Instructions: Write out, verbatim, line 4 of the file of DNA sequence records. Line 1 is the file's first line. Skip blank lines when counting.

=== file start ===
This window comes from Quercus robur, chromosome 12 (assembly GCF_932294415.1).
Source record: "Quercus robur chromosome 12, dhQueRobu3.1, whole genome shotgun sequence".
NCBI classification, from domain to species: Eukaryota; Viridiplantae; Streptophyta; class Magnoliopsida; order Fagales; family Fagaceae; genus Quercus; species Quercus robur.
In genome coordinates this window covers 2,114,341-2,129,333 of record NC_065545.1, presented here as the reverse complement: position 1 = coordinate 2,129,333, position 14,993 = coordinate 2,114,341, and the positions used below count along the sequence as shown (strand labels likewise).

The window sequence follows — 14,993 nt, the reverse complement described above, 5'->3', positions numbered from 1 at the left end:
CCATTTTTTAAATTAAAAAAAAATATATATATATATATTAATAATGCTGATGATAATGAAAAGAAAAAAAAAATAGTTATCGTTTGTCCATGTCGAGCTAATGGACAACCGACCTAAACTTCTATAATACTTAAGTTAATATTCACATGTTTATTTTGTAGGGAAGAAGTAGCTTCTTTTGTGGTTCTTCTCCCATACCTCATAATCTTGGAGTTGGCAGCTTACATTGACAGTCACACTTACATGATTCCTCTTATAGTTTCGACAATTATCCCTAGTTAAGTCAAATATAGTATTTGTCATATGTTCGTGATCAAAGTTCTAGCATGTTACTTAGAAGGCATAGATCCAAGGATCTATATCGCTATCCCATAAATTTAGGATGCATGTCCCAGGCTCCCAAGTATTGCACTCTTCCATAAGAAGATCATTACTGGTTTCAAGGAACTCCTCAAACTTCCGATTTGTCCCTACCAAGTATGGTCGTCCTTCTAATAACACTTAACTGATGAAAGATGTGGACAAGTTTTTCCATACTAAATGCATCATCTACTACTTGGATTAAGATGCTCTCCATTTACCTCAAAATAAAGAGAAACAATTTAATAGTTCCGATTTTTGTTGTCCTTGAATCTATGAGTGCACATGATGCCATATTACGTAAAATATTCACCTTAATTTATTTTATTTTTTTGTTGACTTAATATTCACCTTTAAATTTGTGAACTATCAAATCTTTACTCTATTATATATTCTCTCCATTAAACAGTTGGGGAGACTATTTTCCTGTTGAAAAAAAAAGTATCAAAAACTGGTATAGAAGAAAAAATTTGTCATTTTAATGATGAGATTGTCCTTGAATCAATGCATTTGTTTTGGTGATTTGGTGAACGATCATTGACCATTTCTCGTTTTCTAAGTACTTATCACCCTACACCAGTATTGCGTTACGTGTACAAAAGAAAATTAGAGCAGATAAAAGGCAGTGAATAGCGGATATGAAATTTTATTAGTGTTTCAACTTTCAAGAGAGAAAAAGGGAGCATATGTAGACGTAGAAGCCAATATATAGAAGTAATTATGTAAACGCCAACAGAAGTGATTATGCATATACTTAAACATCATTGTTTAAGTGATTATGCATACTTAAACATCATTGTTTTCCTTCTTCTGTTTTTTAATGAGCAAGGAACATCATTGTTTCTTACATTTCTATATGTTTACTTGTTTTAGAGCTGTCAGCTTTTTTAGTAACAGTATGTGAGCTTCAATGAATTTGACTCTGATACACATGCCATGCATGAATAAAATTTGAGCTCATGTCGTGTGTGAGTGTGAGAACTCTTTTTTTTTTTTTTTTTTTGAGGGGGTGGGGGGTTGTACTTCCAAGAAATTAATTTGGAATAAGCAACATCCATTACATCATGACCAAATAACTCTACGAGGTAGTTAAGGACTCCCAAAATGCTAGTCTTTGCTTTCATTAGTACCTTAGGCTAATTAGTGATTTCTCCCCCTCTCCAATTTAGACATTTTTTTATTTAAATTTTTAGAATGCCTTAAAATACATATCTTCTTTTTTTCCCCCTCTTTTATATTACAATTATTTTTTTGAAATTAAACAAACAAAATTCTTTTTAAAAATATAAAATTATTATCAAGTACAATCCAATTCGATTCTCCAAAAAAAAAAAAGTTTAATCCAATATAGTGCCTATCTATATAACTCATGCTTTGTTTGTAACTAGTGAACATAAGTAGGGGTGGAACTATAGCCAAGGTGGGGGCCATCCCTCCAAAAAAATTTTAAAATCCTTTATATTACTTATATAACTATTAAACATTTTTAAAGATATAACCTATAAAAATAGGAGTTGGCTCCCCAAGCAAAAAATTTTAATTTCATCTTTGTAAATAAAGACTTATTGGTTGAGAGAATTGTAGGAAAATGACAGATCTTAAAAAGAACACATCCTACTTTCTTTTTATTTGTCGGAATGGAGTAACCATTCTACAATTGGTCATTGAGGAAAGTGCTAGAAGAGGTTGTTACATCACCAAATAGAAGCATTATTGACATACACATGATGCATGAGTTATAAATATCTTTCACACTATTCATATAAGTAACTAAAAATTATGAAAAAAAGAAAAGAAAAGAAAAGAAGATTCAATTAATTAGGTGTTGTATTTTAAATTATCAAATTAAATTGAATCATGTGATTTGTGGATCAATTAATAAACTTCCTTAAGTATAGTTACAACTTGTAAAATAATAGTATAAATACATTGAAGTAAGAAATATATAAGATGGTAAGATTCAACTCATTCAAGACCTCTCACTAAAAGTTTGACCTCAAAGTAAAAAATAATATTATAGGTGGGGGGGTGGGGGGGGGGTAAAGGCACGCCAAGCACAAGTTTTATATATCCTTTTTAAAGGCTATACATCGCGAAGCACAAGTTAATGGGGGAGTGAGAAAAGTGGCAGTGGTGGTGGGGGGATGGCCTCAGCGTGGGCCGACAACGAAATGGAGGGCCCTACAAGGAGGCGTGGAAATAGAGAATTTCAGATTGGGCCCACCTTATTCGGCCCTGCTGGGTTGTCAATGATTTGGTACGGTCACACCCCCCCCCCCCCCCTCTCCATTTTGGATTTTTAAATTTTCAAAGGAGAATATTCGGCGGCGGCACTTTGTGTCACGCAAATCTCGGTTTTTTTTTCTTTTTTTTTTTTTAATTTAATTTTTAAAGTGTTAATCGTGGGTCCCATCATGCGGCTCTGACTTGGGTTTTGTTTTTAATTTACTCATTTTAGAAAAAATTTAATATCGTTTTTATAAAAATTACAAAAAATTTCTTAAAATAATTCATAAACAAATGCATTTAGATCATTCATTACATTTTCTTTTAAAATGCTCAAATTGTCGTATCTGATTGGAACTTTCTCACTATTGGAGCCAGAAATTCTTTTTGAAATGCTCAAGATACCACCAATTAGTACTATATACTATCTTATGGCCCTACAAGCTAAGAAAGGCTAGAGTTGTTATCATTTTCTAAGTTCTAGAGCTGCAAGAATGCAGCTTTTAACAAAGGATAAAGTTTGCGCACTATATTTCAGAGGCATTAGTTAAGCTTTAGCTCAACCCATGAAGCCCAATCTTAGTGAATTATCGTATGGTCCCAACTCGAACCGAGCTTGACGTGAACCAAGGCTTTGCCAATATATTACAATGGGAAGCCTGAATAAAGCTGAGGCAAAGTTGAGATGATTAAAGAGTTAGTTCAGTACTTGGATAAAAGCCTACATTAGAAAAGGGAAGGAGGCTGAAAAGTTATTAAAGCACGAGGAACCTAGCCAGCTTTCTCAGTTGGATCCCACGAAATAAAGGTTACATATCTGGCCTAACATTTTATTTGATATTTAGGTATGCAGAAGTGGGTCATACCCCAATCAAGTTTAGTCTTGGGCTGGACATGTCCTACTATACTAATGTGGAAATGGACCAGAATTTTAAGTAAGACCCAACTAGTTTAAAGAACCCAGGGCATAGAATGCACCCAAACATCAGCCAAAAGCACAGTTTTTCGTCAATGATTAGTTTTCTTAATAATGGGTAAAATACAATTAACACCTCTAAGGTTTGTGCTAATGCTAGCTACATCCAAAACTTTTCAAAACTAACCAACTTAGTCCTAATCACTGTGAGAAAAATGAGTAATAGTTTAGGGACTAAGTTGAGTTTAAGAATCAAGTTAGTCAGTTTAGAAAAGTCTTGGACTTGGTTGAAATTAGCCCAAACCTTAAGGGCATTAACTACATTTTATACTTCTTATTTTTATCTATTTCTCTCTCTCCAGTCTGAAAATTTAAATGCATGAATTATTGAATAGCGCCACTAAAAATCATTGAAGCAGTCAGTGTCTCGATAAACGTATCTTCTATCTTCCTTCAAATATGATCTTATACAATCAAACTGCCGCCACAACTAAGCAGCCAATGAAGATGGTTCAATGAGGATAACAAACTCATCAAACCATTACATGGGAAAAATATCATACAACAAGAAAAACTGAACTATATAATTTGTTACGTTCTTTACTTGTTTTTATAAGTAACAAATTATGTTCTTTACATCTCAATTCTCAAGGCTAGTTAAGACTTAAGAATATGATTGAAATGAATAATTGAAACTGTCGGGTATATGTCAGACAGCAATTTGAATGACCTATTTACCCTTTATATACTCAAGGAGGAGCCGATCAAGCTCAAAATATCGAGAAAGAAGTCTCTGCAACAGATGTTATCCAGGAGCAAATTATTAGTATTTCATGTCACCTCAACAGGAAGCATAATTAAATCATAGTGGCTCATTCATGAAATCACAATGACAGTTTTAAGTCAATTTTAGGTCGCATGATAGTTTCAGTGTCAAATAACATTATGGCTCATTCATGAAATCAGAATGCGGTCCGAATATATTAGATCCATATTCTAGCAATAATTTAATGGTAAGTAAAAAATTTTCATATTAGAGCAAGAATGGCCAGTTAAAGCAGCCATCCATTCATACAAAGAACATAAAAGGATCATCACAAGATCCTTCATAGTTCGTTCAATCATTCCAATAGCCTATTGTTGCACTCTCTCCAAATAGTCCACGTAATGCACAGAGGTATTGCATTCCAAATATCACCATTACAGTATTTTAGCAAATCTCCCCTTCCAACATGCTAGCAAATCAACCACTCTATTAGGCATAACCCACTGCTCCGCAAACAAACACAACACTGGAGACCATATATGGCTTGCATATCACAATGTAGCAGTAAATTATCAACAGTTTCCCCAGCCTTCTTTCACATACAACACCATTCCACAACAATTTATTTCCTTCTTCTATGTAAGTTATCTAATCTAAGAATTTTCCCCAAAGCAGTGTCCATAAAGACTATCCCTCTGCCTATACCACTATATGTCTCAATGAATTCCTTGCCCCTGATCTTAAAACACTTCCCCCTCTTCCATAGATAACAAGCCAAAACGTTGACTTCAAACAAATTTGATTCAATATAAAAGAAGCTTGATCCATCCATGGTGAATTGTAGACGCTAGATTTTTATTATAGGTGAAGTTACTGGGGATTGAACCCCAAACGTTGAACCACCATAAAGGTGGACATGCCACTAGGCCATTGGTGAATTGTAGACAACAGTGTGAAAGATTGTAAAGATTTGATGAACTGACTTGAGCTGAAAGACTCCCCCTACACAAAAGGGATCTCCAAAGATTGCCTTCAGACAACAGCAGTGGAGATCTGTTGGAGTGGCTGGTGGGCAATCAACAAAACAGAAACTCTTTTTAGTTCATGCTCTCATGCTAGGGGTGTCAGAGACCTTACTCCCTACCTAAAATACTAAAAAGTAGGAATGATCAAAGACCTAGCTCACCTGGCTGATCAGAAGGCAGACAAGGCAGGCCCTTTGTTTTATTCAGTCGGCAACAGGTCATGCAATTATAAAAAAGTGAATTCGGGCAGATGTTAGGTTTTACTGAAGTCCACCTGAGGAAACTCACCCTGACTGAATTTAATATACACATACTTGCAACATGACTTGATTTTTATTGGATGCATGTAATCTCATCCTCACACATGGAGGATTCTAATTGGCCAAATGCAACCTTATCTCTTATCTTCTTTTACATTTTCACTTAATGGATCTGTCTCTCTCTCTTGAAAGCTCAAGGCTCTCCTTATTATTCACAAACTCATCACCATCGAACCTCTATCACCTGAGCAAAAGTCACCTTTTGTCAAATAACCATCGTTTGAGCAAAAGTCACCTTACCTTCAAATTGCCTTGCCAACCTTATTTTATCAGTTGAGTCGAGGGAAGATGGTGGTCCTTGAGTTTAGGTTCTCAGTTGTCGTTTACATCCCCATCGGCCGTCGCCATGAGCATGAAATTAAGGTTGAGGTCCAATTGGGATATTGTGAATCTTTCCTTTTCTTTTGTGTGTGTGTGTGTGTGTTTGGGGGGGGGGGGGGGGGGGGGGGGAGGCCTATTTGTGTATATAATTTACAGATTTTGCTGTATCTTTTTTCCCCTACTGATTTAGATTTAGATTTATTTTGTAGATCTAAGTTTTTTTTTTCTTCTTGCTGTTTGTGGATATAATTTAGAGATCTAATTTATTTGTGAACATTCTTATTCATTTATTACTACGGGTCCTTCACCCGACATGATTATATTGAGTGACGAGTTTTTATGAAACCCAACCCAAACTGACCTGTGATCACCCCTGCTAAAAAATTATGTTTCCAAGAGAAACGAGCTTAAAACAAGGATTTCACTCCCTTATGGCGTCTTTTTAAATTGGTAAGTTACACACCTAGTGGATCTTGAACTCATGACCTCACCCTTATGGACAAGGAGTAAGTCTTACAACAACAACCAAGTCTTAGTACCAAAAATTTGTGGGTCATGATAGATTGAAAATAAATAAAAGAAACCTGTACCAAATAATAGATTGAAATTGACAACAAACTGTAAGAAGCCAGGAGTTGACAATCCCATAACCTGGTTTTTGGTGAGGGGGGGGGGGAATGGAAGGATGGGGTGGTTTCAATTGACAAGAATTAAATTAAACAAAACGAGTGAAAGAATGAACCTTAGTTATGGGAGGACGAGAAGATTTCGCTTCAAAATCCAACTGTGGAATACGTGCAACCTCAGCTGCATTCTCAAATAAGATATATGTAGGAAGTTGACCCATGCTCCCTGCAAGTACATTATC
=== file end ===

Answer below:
In genome coordinates this window covers 2,114,341-2,129,333 of record NC_065545.1, presented here as the reverse complement: position 1 = coordinate 2,129,333, position 14,993 = coordinate 2,114,341, and the positions used below count along the sequence as shown (strand labels likewise).